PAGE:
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Abstract

CIROS-1, the most recent scientific drill hole in Victoria Land Basin, Antarctica, cored to 702 m below sea floor (mbsf) near the basin's western margin. The cored sequence is largely marine sandy mudstone and diamictite, with lesser sandstone and conglomerate, and shows a glacial influence throughout. The strata range in age from early Miocene near the sea floor to the Eocene/Oligocene boundary at 702 mbsf, some 800 m above acoustic basement.

The strata cored by CIROS-1 have a uniformly low organic carbon content (average total organic carbon 0.34%), little hydrocarbon generating potential (maximum 0.34 mg hydrocarbons per gram of rock), and a low level of thermal alteration (vitrinite reflectance of 0.36% at 670 m). Kerogen is mainly highly oxidized terrestrial organic matter reworked from older strata.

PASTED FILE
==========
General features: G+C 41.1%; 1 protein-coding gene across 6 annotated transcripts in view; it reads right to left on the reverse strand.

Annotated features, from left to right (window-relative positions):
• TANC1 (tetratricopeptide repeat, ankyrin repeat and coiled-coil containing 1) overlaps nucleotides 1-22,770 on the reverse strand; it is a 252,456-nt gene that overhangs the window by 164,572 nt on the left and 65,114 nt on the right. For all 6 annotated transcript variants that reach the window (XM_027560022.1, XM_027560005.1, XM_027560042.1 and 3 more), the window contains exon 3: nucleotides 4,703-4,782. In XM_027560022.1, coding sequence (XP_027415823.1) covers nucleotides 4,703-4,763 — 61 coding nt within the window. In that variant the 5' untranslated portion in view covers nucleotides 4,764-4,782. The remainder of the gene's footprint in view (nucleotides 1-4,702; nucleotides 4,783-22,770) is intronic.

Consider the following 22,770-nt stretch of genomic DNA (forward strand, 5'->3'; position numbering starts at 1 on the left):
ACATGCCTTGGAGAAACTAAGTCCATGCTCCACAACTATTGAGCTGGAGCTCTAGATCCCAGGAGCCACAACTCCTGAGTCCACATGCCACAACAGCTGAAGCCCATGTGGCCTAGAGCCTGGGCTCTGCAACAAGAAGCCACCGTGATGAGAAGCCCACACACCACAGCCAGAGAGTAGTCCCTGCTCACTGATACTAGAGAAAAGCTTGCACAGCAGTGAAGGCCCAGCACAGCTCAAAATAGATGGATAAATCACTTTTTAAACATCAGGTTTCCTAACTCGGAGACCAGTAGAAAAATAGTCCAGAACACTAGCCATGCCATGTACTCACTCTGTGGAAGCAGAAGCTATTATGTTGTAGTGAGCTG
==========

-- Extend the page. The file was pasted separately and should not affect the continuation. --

Residual asphaltic oil was found in minute quantities in sandstone at 632 mbsf. Geochemical studies indicate that it formed at greater depth, probably in nearshore clastic sediments with both marine and terrestrially derived organic matter. Similar coarse- to fine-grained feldspathic sandstones are common in the mudstone that forms the lower half of the core, and offer reservoir potential. Calcite and zeolite cements are common but in-situ porosities range up to 22%, with good dissolution porosity in some intervals.

In balance, the possible prospects of Oligocene strata on the margin of the Victoria Land Basin must be considered low. Source characteristics are unfavorable and only minute amounts of hydrocarbons have been encountered. In addition, the up-dip location of CIROS-1 with respect to the basin center suggests that the possible prospects of the western Victoria Land Basin should also be regarded as low.

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